Donald Trump recently came to town, and so did the Dump Trump and other peaceful protest groups, to voice their dismay with this candidate, mostly outside his rally. The few inside the rally were escorted peacefully out. I was struck by the fact that two of my acquaintances in town shared the same Dump Trump event post at Facebook, one in support of the protest, one criticizing the protest as being against free speech. Then a local newspaper columnist posted a funny picture about cheese, the Wallingford sign, that, to me, seemed to be anti-Trump in a good-natured way. So I "Liked" it, with the suddenly old-fashioned plain old thumbs-up Like button, not a fancy new emoticon, but so did the sincerely pro-Trump thumpers. The truth is I don't know how to read the world anymore! 

I guess this makes me This Old Woman. The kind of person who loves this sentence by Angell: "Art waits for us to catch up, and never goes out of date." He's discussing New Yorker cartoons, growing up with them, loving them even before he "got" them. "A contributor friend of mine once announced that there should be no more cartoons in the magazine. 'That time is over,' she said firmly." That time is indeed over, for many publications, a fact bemoaned by cartoonist and comics columnist Phil Maish over at  Escape Into Life, but Angell is glad still to have them, as am I. Even when I don't "get" them.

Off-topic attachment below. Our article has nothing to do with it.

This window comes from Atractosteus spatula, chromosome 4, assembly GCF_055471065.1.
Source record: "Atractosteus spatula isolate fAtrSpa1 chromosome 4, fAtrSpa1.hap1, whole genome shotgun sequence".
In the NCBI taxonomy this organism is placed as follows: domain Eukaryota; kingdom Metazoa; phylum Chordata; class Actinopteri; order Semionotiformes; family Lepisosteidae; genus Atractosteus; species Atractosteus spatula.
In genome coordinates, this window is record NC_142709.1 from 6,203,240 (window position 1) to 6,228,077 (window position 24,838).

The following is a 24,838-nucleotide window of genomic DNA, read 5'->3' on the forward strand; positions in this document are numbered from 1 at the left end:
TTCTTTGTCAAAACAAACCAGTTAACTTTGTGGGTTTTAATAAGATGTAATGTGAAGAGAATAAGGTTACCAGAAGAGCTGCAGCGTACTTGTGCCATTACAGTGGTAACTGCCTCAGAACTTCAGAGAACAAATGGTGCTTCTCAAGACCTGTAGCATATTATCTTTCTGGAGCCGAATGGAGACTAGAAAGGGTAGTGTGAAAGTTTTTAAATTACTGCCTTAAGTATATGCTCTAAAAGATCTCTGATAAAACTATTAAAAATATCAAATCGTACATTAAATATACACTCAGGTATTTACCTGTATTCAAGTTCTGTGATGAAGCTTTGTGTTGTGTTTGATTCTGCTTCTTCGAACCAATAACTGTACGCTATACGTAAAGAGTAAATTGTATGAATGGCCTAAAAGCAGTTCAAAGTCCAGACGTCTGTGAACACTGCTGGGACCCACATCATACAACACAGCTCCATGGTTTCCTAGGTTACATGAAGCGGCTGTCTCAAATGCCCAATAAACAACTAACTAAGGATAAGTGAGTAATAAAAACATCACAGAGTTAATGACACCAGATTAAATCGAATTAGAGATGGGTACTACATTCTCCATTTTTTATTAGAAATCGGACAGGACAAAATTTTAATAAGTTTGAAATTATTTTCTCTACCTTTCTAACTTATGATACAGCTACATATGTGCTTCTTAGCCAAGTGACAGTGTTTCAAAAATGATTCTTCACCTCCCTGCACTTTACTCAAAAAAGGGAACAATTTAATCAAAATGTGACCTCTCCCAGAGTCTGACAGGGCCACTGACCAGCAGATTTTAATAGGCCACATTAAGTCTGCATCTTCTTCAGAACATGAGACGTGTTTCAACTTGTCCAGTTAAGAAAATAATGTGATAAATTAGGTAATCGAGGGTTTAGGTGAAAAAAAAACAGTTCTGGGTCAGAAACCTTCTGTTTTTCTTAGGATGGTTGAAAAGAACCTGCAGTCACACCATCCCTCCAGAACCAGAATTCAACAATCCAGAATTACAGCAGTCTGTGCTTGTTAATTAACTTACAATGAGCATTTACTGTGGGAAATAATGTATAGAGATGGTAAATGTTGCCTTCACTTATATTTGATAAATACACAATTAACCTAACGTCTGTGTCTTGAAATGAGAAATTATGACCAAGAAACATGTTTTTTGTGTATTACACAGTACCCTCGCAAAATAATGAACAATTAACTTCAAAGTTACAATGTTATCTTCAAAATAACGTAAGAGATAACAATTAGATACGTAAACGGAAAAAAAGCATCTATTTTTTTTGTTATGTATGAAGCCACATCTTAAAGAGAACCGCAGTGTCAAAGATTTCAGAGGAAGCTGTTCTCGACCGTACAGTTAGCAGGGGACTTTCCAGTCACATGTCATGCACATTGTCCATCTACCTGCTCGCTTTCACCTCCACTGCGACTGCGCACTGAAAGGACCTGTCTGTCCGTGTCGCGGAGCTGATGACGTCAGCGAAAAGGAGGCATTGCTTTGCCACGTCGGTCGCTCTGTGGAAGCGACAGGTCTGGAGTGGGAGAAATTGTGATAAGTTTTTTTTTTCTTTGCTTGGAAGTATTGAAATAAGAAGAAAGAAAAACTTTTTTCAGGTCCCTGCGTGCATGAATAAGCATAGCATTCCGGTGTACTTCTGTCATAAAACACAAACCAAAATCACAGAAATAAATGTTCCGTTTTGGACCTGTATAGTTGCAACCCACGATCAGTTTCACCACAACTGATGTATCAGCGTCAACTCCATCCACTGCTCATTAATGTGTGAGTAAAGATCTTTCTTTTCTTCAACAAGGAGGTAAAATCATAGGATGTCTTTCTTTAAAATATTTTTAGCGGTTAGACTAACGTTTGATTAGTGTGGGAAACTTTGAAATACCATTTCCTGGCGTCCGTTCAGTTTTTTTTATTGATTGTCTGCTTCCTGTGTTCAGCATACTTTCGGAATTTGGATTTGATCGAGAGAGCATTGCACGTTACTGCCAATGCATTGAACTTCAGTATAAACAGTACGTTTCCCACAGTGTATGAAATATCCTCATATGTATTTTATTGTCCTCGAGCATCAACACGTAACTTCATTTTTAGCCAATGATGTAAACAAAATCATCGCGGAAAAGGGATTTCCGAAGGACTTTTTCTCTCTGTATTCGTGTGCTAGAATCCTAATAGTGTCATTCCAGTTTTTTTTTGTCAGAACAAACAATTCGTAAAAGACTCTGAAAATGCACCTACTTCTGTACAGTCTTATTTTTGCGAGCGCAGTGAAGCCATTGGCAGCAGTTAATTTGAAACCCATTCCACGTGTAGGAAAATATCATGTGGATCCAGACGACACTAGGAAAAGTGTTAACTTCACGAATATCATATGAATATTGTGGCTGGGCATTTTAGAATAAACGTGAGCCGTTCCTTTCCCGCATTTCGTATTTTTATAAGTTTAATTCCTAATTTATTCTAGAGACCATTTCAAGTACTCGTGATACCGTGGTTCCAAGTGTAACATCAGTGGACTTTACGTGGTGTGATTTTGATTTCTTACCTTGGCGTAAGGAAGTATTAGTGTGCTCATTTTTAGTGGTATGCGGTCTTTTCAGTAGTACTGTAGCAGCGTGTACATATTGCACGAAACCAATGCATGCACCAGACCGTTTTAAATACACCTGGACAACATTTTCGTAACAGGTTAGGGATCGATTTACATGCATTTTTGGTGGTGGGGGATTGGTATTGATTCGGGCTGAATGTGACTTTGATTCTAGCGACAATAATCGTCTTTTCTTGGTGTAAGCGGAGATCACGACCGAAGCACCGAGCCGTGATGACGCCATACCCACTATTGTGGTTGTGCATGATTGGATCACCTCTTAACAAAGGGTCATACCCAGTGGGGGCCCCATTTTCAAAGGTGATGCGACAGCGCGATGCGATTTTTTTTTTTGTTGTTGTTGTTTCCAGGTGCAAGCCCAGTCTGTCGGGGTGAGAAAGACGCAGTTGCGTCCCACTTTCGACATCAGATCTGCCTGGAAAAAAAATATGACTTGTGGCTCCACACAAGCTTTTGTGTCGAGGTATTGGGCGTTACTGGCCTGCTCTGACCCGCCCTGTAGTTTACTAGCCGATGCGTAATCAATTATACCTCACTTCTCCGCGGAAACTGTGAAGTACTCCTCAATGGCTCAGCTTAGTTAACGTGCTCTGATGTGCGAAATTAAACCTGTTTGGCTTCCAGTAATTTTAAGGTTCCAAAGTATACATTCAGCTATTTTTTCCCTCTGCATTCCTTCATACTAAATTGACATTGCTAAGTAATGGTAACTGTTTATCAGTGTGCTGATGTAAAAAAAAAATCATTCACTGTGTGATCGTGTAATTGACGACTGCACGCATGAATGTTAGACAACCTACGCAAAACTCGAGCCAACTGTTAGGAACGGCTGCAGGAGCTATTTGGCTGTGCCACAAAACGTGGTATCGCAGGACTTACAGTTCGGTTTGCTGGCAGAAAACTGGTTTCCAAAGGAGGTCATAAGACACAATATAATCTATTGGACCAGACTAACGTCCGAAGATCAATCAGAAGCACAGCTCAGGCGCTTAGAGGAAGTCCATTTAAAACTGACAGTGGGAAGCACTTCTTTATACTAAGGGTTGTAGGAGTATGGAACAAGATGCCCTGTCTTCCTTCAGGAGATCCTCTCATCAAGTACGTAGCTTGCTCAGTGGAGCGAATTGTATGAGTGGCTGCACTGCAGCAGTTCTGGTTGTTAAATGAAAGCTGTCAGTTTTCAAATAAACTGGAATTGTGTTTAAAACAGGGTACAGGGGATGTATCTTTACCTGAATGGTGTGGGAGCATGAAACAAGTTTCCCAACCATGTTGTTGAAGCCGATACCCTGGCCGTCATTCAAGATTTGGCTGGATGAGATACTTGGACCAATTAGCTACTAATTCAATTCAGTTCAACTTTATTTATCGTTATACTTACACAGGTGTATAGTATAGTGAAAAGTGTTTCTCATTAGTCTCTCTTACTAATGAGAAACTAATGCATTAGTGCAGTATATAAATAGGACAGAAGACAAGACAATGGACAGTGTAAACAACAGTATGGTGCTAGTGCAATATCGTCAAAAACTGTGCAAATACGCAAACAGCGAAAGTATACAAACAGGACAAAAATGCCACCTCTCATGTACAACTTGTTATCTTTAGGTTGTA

But now I "get" this, the Mermaid Butter Cookie brand from Denmark. Because my son has been to Denmark and seen the Mermaid. She's "The Little Mermaid" of Hans Christian Andersen, and my childhood is washing over me again, and I've found my shell collection. Oh, this! Go see this beautiful shell art by Shell Rummel, also at EIL!

Oh, it's a Random Coinciday in the blog, and, if I don't get this posted before midnight, also/almost a Slattern Day!

**Today (or yesterday) I almost resisted temptation at the library book sale. But I didn't. I bought a rocking chair! To read in.

Wednesday, March 16, 2016

Beginner's Goodbye

Since I last posted here, I have read two more books and Marco Rubio has said goodbye. The temperature went up to 74 and down to 47. I took a long, peaceful walk in the sunshine on the local hiking trail but in the middle of it had to listen to a local crazy guy's, um, "trail rage"? Random angry comments and curses. The books I read were quite different but had something important in common, saying goodbye. One was tender, one was hilarious and Swedish.